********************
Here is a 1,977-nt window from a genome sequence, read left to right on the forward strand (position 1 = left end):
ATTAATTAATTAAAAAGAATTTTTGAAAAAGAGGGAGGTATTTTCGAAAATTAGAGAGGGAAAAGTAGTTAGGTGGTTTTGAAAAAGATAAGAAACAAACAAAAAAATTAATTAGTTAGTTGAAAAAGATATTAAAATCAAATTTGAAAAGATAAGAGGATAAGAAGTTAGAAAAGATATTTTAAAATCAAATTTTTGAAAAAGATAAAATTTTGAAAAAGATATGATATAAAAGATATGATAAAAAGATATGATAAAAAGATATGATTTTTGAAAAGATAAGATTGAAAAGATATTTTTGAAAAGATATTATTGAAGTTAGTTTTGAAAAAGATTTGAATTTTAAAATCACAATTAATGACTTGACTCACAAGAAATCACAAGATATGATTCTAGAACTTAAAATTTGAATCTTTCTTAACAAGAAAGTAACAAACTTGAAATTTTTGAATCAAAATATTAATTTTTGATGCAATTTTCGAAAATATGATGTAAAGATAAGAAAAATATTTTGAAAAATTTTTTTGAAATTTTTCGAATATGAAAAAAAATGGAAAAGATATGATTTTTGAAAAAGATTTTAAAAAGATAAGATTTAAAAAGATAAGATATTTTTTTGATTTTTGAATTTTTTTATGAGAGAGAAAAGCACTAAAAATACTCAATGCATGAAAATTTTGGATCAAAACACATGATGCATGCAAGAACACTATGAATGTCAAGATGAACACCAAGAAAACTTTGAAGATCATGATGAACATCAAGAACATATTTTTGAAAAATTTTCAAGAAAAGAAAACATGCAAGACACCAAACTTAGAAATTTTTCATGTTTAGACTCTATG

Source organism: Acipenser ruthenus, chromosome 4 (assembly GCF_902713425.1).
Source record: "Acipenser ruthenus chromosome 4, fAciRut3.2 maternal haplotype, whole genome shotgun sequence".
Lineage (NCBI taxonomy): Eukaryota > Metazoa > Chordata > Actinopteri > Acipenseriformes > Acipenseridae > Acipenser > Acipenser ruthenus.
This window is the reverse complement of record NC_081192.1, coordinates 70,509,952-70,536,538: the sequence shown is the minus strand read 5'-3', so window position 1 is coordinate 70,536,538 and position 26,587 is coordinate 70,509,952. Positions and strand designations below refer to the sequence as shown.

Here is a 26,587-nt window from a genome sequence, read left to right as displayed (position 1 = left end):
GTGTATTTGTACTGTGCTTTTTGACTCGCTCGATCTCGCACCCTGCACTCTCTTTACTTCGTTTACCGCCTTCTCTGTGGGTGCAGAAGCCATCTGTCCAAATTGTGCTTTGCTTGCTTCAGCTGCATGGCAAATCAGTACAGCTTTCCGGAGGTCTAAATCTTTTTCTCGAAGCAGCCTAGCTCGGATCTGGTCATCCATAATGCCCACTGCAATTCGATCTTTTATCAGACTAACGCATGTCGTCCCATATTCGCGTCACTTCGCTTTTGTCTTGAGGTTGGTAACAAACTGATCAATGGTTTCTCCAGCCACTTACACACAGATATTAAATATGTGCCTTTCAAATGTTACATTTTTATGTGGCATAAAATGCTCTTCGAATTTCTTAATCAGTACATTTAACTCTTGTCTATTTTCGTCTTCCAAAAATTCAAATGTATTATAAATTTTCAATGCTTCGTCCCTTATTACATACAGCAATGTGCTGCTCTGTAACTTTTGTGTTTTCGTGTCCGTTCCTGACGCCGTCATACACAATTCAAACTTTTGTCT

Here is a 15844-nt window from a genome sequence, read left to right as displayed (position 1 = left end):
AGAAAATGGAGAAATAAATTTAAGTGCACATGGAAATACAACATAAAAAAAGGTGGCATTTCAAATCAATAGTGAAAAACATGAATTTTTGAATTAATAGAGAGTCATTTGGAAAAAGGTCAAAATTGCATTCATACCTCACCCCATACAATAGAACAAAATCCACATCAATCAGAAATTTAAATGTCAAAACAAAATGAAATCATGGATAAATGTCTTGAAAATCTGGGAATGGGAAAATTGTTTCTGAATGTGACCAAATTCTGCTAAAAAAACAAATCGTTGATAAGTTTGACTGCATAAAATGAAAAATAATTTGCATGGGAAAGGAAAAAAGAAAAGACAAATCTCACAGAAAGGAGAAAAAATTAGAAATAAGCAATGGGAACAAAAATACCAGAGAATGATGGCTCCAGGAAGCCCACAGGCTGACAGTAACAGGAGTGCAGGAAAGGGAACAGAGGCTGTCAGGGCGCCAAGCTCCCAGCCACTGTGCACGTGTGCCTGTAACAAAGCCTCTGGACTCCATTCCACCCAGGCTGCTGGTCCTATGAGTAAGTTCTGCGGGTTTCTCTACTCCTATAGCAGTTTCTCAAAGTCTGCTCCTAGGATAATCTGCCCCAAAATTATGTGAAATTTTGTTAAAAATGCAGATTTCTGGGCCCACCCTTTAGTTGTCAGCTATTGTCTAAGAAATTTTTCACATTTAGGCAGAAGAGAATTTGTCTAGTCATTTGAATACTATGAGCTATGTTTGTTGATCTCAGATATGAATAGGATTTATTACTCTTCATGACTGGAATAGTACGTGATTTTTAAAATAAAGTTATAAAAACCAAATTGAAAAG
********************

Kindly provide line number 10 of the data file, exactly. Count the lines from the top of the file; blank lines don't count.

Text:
AGAAAATGGAGAAATAAATTTAAGTGCACATGGAAATACAACATAAAAAAAGGTGGCATTTCAAATCAATAGTGAAAAACATGAATTTTTGAATTAATAGAGAGTCATTTGGAAAAAGGTCAAAATTGCATTCATACCTCACCCCATACAATAGAACAAAATCCACATCAATCAGAAATTTAAATGTCAAAACAAAATGAAATCATGGATAAATGTCTTGAAAATCTGGGAATGGGAAAATTGTTTCTGAATGTGACCAAATTCTGCTAAAAAAACAAATCGTTGATAAGTTTGACTGCATAAAATGAAAAATAATTTGCATGGGAAAGGAAAAAAGAAAAGACAAATCTCACAGAAAGGAGAAAAAATTAGAAATAAGCAATGGGAACAAAAATACCAGAGAATGATGGCTCCAGGAAGCCCACAGGCTGACAGTAACAGGAGTGCAGGAAAGGGAACAGAGGCTGTCAGGGCGCCAAGCTCCCAGCCACTGTGCACGTGTGCCTGTAACAAAGCCTCTGGACTCCATTCCACCCAGGCTGCTGGTCCTATGAGTAAGTTCTGCGGGTTTCTCTACTCCTATAGCAGTTTCTCAAAGTCTGCTCCTAGGATAATCTGCCCCAAAATTATGTGAAATTTTGTTAAAAATGCAGATTTCTGGGCCCACCCTTTAGTTGTCAGCTATTGTCTAAGAAATTTTTCACATTTAGGCAGAAGAGAATTTGTCTAGTCATTTGAATACTATGAGCTATGTTTGTTGATCTCAGATATGAATAGGATTTATTACTCTTCATGACTGGAATAGTACGTGATTTTTAAAATAAAGTTATAAAAACCAAATTGAAAAG